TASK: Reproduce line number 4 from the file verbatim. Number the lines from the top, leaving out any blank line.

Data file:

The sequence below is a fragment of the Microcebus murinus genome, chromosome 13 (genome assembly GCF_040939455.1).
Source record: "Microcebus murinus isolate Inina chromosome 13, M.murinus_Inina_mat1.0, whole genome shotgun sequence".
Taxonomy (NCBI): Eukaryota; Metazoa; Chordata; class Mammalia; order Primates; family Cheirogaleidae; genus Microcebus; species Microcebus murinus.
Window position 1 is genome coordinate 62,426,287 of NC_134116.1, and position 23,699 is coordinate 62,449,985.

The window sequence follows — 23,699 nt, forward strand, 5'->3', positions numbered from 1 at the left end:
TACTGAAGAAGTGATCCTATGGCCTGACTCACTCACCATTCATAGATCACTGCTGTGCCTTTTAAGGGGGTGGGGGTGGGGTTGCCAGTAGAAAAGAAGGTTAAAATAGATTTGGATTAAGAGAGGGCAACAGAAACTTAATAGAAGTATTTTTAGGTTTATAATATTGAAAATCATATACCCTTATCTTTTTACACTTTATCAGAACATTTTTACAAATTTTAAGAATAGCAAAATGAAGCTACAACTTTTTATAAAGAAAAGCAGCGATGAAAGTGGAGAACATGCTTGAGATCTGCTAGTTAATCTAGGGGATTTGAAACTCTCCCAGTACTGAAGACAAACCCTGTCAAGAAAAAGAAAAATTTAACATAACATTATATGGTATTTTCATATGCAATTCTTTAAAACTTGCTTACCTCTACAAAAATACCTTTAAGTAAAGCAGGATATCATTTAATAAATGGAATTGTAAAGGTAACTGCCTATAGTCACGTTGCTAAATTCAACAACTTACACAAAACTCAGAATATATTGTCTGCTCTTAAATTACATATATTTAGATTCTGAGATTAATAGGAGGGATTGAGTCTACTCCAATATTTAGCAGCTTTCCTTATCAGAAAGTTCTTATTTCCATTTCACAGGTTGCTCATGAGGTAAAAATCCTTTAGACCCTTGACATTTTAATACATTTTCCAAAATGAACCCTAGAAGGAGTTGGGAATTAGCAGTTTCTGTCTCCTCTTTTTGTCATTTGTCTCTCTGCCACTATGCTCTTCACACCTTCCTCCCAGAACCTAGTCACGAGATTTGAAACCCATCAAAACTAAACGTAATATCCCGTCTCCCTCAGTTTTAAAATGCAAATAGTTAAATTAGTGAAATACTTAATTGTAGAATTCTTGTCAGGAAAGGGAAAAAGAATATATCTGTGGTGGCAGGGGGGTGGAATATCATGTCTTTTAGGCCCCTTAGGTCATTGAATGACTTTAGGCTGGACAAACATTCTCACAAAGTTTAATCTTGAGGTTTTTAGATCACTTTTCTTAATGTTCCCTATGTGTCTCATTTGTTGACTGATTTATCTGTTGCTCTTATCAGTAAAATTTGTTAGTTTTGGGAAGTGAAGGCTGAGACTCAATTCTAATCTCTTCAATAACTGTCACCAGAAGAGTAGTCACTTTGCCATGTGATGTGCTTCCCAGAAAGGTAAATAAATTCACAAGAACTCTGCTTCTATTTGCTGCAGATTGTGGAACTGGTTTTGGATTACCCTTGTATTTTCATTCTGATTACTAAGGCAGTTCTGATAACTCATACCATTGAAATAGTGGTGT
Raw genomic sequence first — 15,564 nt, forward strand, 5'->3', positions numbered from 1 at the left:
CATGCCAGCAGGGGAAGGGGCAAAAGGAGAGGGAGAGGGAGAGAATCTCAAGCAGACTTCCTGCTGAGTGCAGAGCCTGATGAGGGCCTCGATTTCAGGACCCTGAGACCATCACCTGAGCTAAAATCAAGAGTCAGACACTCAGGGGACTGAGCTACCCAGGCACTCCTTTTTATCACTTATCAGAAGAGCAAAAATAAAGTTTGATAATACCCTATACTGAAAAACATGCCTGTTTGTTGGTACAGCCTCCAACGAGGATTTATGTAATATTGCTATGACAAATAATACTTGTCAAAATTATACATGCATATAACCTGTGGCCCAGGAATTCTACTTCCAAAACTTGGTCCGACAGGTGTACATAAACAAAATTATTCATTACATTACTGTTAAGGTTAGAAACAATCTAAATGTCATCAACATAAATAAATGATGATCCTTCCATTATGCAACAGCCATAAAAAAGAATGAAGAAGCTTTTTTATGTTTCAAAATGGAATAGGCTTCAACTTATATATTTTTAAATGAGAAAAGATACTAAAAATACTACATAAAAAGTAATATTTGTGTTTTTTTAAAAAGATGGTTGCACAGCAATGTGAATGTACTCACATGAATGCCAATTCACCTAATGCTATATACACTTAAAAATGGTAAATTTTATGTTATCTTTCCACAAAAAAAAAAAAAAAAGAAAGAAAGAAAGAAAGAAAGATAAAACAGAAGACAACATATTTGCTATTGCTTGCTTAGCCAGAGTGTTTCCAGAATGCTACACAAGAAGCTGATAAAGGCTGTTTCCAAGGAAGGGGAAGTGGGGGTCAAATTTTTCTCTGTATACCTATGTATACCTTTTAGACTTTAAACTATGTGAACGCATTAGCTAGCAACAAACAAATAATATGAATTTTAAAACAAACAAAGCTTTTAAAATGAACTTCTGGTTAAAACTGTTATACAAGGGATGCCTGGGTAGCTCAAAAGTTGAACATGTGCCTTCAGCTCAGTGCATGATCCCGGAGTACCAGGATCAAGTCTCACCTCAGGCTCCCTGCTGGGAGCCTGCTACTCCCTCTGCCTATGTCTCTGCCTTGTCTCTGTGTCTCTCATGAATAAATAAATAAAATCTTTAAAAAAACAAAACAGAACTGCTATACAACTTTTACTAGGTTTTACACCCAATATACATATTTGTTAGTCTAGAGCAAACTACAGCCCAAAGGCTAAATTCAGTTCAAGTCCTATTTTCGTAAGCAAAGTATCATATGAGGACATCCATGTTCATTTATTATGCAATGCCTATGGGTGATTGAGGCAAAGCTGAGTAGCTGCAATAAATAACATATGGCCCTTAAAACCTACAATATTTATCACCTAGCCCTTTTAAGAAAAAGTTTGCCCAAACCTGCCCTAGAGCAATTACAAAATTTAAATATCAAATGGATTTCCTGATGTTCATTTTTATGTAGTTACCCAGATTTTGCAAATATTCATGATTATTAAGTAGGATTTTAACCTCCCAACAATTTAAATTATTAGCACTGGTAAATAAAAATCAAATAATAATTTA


Window position 1 is genome coordinate 62,426,287 of NC_134116.1, and position 23,699 is coordinate 62,449,985.